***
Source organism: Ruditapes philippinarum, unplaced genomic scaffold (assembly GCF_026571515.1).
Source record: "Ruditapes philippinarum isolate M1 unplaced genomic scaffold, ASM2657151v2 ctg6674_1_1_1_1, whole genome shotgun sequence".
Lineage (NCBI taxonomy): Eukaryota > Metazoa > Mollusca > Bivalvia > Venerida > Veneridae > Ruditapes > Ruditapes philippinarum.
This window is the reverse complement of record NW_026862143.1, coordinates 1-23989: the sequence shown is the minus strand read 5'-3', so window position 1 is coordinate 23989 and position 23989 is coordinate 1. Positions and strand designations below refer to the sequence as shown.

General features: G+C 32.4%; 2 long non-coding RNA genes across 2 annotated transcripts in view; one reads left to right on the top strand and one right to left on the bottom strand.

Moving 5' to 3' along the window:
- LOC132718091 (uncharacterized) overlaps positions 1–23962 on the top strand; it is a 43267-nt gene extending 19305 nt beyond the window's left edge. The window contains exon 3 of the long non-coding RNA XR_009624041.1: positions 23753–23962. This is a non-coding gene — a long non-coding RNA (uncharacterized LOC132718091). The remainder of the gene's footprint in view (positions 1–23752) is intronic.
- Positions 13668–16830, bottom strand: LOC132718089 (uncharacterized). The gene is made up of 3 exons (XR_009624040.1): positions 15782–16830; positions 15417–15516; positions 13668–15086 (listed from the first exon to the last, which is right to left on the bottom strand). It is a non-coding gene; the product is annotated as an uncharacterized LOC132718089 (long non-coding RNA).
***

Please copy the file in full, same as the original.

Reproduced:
Source organism: Ruditapes philippinarum, unplaced genomic scaffold (assembly GCF_026571515.1).
Source record: "Ruditapes philippinarum isolate M1 unplaced genomic scaffold, ASM2657151v2 ctg6674_1_1_1_1, whole genome shotgun sequence".
Lineage (NCBI taxonomy): Eukaryota > Metazoa > Mollusca > Bivalvia > Venerida > Veneridae > Ruditapes > Ruditapes philippinarum.
This window is the reverse complement of record NW_026862143.1, coordinates 1-23989: the sequence shown is the minus strand read 5'-3', so window position 1 is coordinate 23989 and position 23989 is coordinate 1. Positions and strand designations below refer to the sequence as shown.

General features: G+C 32.4%; 2 long non-coding RNA genes across 2 annotated transcripts in view; one reads left to right on the top strand and one right to left on the bottom strand.

Moving 5' to 3' along the window:
- LOC132718091 (uncharacterized) overlaps positions 1–23962 on the top strand; it is a 43267-nt gene extending 19305 nt beyond the window's left edge. The window contains exon 3 of the long non-coding RNA XR_009624041.1: positions 23753–23962. This is a non-coding gene — a long non-coding RNA (uncharacterized LOC132718091). The remainder of the gene's footprint in view (positions 1–23752) is intronic.
- Positions 13668–16830, bottom strand: LOC132718089 (uncharacterized). The gene is made up of 3 exons (XR_009624040.1): positions 15782–16830; positions 15417–15516; positions 13668–15086 (listed from the first exon to the last, which is right to left on the bottom strand). It is a non-coding gene; the product is annotated as an uncharacterized LOC132718089 (long non-coding RNA).